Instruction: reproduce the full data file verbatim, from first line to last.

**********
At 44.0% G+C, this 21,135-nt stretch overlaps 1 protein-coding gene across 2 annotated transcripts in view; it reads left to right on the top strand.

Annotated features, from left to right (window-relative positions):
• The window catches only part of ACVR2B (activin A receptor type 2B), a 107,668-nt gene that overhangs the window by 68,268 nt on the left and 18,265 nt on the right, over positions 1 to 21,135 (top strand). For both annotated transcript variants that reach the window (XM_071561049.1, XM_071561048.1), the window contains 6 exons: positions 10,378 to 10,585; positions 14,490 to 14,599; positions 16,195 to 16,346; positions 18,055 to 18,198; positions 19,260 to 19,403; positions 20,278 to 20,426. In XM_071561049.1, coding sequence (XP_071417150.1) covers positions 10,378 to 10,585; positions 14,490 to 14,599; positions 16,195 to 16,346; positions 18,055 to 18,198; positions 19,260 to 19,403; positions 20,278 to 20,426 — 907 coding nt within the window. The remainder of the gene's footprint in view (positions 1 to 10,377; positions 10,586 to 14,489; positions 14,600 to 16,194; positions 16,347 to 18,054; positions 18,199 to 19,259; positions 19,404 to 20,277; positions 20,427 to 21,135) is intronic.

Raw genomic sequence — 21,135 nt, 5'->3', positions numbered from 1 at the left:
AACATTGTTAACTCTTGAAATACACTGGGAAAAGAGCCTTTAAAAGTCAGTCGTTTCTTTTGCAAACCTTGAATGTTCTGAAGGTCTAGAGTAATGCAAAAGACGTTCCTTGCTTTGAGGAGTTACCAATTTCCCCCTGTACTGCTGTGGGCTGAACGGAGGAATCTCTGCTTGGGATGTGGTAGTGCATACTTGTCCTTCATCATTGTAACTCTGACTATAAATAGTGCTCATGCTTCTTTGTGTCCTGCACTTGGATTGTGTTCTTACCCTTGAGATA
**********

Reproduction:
At 44.0% G+C, this 21,135-nt stretch overlaps 1 protein-coding gene across 2 annotated transcripts in view; it reads left to right on the top strand.

Annotated features, from left to right (window-relative positions):
• The window catches only part of ACVR2B (activin A receptor type 2B), a 107,668-nt gene that overhangs the window by 68,268 nt on the left and 18,265 nt on the right, over positions 1 to 21,135 (top strand). For both annotated transcript variants that reach the window (XM_071561049.1, XM_071561048.1), the window contains 6 exons: positions 10,378 to 10,585; positions 14,490 to 14,599; positions 16,195 to 16,346; positions 18,055 to 18,198; positions 19,260 to 19,403; positions 20,278 to 20,426. In XM_071561049.1, coding sequence (XP_071417150.1) covers positions 10,378 to 10,585; positions 14,490 to 14,599; positions 16,195 to 16,346; positions 18,055 to 18,198; positions 19,260 to 19,403; positions 20,278 to 20,426 — 907 coding nt within the window. The remainder of the gene's footprint in view (positions 1 to 10,377; positions 10,586 to 14,489; positions 14,600 to 16,194; positions 16,347 to 18,054; positions 18,199 to 19,259; positions 19,404 to 20,277; positions 20,427 to 21,135) is intronic.

Raw genomic sequence — 21,135 nt, 5'->3', positions numbered from 1 at the left:
AACATTGTTAACTCTTGAAATACACTGGGAAAAGAGCCTTTAAAAGTCAGTCGTTTCTTTTGCAAACCTTGAATGTTCTGAAGGTCTAGAGTAATGCAAAAGACGTTCCTTGCTTTGAGGAGTTACCAATTTCCCCCTGTACTGCTGTGGGCTGAACGGAGGAATCTCTGCTTGGGATGTGGTAGTGCATACTTGTCCTTCATCATTGTAACTCTGACTATAAATAGTGCTCATGCTTCTTTGTGTCCTGCACTTGGATTGTGTTCTTACCCTTGAGATA